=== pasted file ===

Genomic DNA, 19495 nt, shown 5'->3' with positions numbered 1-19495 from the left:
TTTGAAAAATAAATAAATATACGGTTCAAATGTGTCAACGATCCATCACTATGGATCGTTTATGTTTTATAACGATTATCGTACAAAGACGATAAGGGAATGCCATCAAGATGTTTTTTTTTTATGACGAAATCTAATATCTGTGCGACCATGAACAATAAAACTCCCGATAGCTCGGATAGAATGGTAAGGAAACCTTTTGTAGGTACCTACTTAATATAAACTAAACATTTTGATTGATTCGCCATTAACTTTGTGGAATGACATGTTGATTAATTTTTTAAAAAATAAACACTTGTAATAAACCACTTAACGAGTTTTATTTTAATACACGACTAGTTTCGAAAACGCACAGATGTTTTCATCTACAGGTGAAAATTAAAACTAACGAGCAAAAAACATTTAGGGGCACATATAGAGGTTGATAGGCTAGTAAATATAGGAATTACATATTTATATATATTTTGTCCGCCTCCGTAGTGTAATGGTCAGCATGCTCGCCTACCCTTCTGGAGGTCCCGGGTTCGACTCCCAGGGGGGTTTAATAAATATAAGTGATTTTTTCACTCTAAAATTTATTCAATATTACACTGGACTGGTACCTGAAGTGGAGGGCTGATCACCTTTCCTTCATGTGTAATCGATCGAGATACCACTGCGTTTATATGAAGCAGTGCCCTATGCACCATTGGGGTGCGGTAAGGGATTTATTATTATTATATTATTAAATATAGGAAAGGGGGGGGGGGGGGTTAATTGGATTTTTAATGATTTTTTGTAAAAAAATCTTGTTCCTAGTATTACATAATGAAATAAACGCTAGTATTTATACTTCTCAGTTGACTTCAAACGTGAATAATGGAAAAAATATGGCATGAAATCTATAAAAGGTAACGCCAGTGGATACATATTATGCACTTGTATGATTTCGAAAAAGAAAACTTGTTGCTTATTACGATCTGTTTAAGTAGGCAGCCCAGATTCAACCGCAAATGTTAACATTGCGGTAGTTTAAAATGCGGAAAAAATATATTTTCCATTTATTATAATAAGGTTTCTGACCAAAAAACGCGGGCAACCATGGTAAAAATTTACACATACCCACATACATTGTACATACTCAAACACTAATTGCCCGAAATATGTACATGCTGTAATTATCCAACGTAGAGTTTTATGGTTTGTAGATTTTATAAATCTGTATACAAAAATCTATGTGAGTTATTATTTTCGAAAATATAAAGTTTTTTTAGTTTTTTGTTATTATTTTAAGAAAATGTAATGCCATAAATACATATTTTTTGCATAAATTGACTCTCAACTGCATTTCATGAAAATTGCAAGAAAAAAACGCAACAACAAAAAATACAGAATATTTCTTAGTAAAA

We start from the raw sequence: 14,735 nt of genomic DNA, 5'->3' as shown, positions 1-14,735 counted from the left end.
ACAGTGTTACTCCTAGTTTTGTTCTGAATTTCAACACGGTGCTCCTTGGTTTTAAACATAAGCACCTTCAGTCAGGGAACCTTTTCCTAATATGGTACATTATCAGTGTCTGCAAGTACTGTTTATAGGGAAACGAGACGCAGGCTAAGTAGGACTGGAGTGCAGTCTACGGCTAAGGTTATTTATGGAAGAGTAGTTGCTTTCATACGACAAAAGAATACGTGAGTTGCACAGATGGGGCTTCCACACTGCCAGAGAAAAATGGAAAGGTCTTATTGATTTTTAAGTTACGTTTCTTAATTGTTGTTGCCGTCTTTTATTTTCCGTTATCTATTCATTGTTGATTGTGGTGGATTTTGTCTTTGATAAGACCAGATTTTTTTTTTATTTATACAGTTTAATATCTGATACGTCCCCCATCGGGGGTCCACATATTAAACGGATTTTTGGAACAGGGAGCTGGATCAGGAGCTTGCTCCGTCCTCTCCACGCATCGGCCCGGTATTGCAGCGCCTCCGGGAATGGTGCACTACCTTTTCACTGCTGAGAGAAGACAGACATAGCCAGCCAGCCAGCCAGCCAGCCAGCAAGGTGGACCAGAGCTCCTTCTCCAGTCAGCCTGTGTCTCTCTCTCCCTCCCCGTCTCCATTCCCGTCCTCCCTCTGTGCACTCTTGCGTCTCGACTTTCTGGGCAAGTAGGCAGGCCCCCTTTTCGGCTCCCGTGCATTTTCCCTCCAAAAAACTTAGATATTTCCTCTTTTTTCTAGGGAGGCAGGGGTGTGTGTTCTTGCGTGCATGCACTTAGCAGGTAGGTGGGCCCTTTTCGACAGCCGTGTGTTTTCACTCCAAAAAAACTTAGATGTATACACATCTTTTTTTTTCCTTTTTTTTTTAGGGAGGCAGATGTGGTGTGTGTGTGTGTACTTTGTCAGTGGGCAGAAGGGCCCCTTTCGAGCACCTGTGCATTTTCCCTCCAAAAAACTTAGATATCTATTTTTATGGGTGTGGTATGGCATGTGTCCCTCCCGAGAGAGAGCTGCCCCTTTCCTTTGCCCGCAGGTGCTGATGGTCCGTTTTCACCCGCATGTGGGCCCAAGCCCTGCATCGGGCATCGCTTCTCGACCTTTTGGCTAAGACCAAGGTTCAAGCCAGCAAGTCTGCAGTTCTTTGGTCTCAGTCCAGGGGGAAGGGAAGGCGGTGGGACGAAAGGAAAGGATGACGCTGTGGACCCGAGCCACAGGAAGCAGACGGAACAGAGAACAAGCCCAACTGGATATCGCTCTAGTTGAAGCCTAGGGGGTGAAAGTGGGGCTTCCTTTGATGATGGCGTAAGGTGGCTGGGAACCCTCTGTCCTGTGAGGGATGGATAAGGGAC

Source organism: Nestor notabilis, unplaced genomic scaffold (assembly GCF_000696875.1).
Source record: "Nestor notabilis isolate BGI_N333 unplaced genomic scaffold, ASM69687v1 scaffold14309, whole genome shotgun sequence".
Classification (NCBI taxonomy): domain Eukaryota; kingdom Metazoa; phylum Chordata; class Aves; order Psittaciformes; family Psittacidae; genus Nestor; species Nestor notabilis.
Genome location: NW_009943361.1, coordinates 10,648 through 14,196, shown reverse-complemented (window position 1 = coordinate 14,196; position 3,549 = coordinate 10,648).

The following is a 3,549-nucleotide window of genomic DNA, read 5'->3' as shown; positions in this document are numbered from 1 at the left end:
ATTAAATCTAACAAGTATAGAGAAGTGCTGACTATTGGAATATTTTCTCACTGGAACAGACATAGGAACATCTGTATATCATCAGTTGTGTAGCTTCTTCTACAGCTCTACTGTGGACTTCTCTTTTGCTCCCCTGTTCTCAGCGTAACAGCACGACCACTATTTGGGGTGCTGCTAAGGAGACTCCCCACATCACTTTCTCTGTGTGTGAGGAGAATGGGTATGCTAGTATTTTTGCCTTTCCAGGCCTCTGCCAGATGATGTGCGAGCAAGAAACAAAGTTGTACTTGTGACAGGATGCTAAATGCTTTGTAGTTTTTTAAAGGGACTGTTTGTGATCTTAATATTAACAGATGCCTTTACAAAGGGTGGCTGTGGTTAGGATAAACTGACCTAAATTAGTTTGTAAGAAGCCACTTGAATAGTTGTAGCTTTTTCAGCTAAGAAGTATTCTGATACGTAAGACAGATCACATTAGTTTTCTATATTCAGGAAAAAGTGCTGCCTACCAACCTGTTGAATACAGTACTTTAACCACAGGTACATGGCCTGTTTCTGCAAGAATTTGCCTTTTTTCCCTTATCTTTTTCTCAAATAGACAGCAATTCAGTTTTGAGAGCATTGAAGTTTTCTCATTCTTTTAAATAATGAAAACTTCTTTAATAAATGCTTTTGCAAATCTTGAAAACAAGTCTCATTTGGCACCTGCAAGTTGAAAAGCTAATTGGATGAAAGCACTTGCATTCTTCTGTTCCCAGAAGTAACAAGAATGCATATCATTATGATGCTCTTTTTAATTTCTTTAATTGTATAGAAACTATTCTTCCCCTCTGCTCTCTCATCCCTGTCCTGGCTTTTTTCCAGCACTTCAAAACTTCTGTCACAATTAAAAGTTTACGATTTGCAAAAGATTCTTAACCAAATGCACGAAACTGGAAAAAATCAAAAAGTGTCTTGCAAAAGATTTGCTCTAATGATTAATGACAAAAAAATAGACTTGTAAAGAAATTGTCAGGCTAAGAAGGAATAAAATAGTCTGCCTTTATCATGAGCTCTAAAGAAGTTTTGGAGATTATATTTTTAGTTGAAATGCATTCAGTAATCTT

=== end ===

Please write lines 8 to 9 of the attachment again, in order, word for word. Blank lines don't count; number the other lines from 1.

Genome location: NW_009943361.1, coordinates 10,648 through 14,196, shown reverse-complemented (window position 1 = coordinate 14,196; position 3,549 = coordinate 10,648).

The following is a 3,549-nucleotide window of genomic DNA, read 5'->3' as shown; positions in this document are numbered from 1 at the left end: